Attribute Table

An attribute table in its simplest form is a DictionaryDataStructure of name-and-value pairs. A fancier version may have a schema like:

  Table: Attributes
  -------------------
  entityRef   // foreign key to Entity table or table name
  fieldName
  fieldType   // text, numeric, date, etc. (optional)
  fieldValue

Here is a variation that allows dynamic columns for an existing table.

  Table: Attributes
  -------------------
  rowRef   // foreign key to record.
  fieldName
  fieldType   // text, numeric, date, etc. (optional)
  fieldValue


An AttributeTable is sometimes called an "EAV" table (Entity, Attribute, Value). They can be useful in cases where the user needs to add new kinds of attributes without calling or hiring a DBA or programmer. For example, in off-the-shelf applications, having the application add new columns on-the-fly may be risky and complicated. For example, the database engine used may require administrator access to add and remove columns, but the app may not be able to depend on that for a given user. An AttributeTable may allow similar flexibility without the need to add columns.


I believe AttributeTable is a pattern (or anti-pattern) that only exists because current pseudo relational sql databases make it hard for people to alter their structure, after all, any database can represent is schema as an AttributeTable.

In the sql standard the main instance of the AttributeTable pattern it is known as the InformationSchema, sadly it does not cover every kind of thing that can be inside a database, and the databases that support it only do it in a read only way, and therefore it is impossible to use it to alter the schema, you can not for example insert records in to the INFORMATION_SCHEMA.TABLES table and have a new table created as a result. In other words if the InformationSchema were really supported in a read/write way by most current pseudo relational sql databases there would be no need to have more than one instance of this pattern in each database.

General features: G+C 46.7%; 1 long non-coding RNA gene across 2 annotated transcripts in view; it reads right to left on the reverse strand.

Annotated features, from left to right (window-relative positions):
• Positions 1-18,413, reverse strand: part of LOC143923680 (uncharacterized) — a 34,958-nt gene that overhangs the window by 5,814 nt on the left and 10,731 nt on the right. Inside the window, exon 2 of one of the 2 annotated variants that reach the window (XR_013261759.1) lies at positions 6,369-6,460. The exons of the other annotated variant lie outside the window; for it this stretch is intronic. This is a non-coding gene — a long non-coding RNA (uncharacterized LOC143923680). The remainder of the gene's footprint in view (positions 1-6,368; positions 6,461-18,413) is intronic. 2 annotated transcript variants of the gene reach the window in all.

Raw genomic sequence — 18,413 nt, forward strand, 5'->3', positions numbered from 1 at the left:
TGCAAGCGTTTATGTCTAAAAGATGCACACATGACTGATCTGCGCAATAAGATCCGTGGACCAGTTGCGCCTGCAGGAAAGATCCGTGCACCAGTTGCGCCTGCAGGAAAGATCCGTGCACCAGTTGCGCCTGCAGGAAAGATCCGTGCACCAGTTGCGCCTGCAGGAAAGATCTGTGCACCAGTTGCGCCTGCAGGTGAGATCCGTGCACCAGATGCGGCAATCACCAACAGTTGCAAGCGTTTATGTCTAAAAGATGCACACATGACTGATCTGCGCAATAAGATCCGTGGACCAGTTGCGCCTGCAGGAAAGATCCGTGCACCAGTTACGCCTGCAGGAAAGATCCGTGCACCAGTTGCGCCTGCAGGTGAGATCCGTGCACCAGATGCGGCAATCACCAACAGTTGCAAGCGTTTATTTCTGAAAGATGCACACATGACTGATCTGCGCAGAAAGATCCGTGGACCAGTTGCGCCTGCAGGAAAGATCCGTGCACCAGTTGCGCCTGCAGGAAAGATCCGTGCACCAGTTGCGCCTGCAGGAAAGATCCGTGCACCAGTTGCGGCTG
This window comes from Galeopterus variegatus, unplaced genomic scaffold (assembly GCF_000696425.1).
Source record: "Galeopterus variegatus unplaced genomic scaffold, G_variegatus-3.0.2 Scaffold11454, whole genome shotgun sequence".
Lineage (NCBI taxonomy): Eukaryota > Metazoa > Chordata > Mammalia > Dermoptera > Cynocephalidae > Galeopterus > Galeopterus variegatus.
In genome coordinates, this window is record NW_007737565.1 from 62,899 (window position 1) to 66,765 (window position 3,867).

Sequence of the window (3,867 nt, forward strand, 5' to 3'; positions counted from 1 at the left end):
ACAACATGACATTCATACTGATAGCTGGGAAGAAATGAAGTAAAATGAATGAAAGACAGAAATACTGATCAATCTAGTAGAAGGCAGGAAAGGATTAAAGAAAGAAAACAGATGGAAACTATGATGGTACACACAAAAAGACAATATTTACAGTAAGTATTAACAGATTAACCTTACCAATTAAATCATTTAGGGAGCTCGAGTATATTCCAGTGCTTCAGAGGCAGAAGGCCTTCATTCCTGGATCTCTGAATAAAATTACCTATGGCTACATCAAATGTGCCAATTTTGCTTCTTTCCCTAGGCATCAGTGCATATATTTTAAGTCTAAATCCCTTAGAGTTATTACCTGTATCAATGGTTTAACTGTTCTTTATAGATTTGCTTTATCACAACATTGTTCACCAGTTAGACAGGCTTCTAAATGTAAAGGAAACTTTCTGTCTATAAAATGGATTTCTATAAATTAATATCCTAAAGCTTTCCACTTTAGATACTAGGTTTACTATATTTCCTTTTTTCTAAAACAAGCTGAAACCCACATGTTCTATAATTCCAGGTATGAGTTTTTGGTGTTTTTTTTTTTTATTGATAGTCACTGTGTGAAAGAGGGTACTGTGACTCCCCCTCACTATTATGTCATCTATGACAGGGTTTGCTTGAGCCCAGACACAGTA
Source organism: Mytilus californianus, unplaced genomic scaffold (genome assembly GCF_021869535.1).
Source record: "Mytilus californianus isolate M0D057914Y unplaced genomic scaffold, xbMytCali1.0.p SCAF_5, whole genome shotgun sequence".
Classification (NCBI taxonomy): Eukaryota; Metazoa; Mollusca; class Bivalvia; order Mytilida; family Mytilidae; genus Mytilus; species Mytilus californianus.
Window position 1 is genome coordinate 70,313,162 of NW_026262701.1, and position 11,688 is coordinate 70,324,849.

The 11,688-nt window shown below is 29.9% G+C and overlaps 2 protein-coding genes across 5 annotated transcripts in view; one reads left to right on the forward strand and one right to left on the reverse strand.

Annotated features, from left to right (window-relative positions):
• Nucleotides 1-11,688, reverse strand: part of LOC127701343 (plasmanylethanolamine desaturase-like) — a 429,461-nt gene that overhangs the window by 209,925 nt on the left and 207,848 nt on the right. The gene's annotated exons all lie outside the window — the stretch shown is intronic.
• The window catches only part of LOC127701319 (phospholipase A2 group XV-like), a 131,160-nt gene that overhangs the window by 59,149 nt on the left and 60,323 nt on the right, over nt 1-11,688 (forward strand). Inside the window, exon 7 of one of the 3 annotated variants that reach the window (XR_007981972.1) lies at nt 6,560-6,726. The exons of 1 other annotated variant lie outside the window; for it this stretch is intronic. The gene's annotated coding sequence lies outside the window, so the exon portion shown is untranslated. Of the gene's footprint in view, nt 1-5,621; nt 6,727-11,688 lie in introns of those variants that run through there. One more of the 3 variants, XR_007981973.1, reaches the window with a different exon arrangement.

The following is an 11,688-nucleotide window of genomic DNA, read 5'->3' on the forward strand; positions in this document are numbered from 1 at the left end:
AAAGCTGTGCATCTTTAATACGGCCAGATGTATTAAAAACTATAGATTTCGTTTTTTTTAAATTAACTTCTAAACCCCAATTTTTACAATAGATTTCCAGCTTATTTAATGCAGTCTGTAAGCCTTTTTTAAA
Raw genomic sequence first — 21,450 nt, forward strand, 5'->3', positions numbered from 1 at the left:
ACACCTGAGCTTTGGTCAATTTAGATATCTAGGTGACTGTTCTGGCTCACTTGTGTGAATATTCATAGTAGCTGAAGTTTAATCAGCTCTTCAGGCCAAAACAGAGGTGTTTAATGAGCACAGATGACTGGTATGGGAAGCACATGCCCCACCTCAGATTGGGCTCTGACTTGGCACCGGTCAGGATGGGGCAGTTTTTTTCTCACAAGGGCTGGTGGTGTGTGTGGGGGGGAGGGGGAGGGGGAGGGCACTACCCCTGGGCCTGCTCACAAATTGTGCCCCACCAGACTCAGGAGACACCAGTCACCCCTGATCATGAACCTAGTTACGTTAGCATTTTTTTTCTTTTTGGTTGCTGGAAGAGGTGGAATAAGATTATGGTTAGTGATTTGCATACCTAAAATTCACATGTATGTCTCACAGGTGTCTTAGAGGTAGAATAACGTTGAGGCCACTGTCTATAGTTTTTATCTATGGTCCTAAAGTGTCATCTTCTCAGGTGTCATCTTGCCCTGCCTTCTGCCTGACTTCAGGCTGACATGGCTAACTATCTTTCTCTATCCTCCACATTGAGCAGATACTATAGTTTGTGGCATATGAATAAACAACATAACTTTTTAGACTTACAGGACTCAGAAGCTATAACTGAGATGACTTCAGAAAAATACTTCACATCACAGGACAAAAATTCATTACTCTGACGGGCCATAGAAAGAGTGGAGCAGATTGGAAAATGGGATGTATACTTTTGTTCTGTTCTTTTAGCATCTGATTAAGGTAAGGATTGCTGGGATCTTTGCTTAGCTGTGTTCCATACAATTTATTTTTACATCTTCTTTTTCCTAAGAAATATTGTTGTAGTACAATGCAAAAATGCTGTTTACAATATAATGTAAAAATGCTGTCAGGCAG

I'd like to see DynamicRelational for situations where "run-time" flexibility is needed. And please, let's not start another "type war" here. -t

I have no desire to start a war, I am not against DynamicRelational, but I am also not pro DynamicRelational, what I would like is to have a database that I can configure and make as strict or as dynamical as I need, or even mix paradigms if that makes it easier for me to implement the requirements of the user. I want to follow the MiddleWay.

What's proposed in DynamicRelational does this, or at least allows such. For example, you could add a constraint to a table indicating that dynamic (new) columns are no longer allowed. This allows incremental lock-down. Perhaps I should give more examples there.

I feel that incremental lock-down is only superficially mentioned in DynamicRelational...

I fleshed out some of the examples. However, if you feel that heavy enforcement is important for your niche or design style, then DynamicRelational is probably not for you.
See Also: SparseColumns, MultiParadigmDatabase, ControlTable, DataDictionary, GenericDataModel, DynamicRelational

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